Oregon standoff: Police say man arrested in car stolen from wildlife refuge

BURNS, Ore. -- Authorities arrested a man they said was driving a government vehicle stolen from a wildlife refuge being occupied by an armed group protesting federal land policies as the standoff in Oregon's high desert hit the two-week mark.

See Full Article

Kenneth Medenbach, 62, of Crescent was arrested by Oregon State Police at a grocery store in Burns for investigation of unauthorized use of a motor vehicle. It was unclear if he has a lawyer. Medenbach is already facing charges in U.S. District Court in Medford after authorities said he illegally camped on federal land between May and November last year, according to federal court records.

Authorities also say they recovered a second stolen vehicle from the Malheur National Wildlife Refuge but provided no other details. U.S. Fish and Wildlife Service previously reported the vehicles had been stolen.

So far, authorities have not tried to remove the group from the Malheur National Wildlife Refuge. As the situation drags on, people in the local area are growing increasingly weary and wary of the group.

Cement barriers have been erected to block streets around the county courthouse in the small eastern Oregon town of Burns, where police from around the state have set up a command centre.

About 30 miles to the south at the refuge, other protesters carrying what appear to be military-style rifles scan the snow-covered rangeland from atop an old fire lookout that gives them a sweeping view of roads leading into the area.

"If we all keep a calm about us everything will be OK," Brenda Pointere said Thursday as she exited a Burns restaurant. "It started out calm, but the longer it goes on -- you start to hear rumours."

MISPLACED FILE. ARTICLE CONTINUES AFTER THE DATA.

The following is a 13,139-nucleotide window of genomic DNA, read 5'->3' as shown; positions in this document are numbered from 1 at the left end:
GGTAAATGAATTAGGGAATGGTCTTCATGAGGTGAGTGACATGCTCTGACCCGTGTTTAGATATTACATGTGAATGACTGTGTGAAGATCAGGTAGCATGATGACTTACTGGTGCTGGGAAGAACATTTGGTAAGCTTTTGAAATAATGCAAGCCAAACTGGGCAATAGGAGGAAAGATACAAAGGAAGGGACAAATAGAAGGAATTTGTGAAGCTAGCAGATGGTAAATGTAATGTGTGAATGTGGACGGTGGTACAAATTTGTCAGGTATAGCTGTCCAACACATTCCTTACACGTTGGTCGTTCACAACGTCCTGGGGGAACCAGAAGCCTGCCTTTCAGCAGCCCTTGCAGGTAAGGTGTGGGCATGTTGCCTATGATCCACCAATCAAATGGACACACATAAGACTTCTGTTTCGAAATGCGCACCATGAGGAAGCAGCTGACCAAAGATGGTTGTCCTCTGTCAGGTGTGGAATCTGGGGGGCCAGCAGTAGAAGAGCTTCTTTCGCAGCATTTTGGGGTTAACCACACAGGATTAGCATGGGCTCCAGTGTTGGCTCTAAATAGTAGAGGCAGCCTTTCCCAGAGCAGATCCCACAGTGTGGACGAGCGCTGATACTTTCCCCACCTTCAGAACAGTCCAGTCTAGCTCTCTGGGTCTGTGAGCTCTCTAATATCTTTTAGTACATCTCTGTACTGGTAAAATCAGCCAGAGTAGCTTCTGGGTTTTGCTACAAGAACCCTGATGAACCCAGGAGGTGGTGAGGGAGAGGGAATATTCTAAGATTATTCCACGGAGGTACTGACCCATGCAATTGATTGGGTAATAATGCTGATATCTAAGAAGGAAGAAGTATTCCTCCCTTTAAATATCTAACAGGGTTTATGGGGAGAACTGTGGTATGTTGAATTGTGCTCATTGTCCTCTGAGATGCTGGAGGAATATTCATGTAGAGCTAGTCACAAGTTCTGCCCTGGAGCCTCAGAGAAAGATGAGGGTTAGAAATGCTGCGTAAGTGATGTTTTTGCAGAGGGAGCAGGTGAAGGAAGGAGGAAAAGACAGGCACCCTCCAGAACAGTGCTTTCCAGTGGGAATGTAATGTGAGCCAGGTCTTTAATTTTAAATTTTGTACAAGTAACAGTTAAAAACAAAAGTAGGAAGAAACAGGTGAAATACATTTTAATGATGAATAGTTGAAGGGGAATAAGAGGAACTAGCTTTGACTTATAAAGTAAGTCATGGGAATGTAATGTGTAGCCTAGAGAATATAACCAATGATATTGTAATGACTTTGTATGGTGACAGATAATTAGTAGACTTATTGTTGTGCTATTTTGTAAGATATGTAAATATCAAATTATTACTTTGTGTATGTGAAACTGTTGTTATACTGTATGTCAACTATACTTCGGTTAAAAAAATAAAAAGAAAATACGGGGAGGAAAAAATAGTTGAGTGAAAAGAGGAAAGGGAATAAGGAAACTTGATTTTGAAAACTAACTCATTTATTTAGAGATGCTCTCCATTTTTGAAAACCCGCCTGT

The occupation started Jan. 2 as a protest over two area ranchers who had been convicted of arson being returned to prison to serve longer sentences.

Afterward, a group led by Ammon Bundy travelled to occupy the refuge to protest the ranchers' return to prison and demand that the 300-square-mile refuge be turned over to local control.

Bundy said he understood the frustration of Harney County residents. "They have been suppressed to the point where they're ready to act," he told The Associated Press on Thursday inside a heated wildlife refuge building while his brother, Ryan, and two women sat nearby.

Burns, nearby Hines and the local area have been in an economic tailspin for decades after the loss of a lumber mill that some blamed on federal restrictions involving timber harvests. Restrictions on other federal lands are a common theme of frustration.

The Bundys had planned a meeting with community members Friday night, but it was in limbo after county officials said they couldn't use the fairgrounds.

Arizona rancher Robert "LaVoy" Finicum, a spokesman for the group, told reporters Friday that protesters were still hopeful the meeting might occur next week, perhaps Monday, if they can find a location. He criticized local officials for "making sure we have no access to facilities to talk to the residents."

The group has said they won't leave until the ranchers jailed for arson are freed and the refuge is turned over to local control.

Locals who agreed to be interviewed were themselves conflicted, expressing anger toward federal land policies but bothered by the armed takeover. "I don't agree with anything they're doing right now," Ben McCanna said about the occupiers at the refuge.

But McCanna, 54, also said the ranchers' return to prison was wrong, and that he was irked that the U.S. Forest Service closed off access to one of his favourite camping spots in nearby Malheur National Forest.

Also Friday, the chairwoman of the Burns Paiute Tribe asked federal officials to bring criminal charges if any ancient artifacts are damaged or missing from the refuge currently occupied by the group.

Thousands of ancient artifacts and maps to prehistoric sites are kept at the Malheur National Wildlife Refuge. Tribe Chairwoman Charlotte Rodrique sent a letter to the U.S. Fish and Wildlife Service urging federal prosecution, if warranted.

Ryan Bundy has said the group isn't interested in the artifacts, but it wants the refuge land opened to ranchers and loggers.



Advertisements

Latest Canada & World News

  • Hope for finding Italian avalanche survivors dimming